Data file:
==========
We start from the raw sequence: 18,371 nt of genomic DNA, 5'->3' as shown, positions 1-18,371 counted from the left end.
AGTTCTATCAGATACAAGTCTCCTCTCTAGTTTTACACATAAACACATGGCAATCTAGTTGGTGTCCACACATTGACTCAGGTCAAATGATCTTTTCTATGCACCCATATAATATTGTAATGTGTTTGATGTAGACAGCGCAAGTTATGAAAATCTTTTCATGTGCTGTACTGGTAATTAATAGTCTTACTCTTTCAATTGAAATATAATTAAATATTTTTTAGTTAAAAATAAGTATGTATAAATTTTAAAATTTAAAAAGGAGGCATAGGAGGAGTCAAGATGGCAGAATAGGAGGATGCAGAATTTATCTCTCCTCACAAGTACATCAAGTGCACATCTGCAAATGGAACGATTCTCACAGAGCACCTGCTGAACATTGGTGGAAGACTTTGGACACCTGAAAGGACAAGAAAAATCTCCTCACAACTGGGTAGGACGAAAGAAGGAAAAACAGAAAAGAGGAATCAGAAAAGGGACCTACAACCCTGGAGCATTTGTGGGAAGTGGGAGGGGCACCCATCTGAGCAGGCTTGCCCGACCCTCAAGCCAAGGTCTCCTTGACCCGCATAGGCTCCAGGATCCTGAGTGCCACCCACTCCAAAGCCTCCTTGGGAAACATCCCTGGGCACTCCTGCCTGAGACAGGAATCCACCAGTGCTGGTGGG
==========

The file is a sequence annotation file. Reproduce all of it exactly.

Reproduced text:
We start from the raw sequence: 18,371 nt of genomic DNA, 5'->3' as shown, positions 1-18,371 counted from the left end.
AGTTCTATCAGATACAAGTCTCCTCTCTAGTTTTACACATAAACACATGGCAATCTAGTTGGTGTCCACACATTGACTCAGGTCAAATGATCTTTTCTATGCACCCATATAATATTGTAATGTGTTTGATGTAGACAGCGCAAGTTATGAAAATCTTTTCATGTGCTGTACTGGTAATTAATAGTCTTACTCTTTCAATTGAAATATAATTAAATATTTTTTAGTTAAAAATAAGTATGTATAAATTTTAAAATTTAAAAAGGAGGCATAGGAGGAGTCAAGATGGCAGAATAGGAGGATGCAGAATTTATCTCTCCTCACAAGTACATCAAGTGCACATCTGCAAATGGAACGATTCTCACAGAGCACCTGCTGAACATTGGTGGAAGACTTTGGACACCTGAAAGGACAAGAAAAATCTCCTCACAACTGGGTAGGACGAAAGAAGGAAAAACAGAAAAGAGGAATCAGAAAAGGGACCTACAACCCTGGAGCATTTGTGGGAAGTGGGAGGGGCACCCATCTGAGCAGGCTTGCCCGACCCTCAAGCCAAGGTCTCCTTGACCCGCATAGGCTCCAGGATCCTGAGTGCCACCCACTCCAAAGCCTCCTTGGGAAACATCCCTGGGCACTCCTGCCTGAGACAGGAATCCACCAGTGCTGGTGGG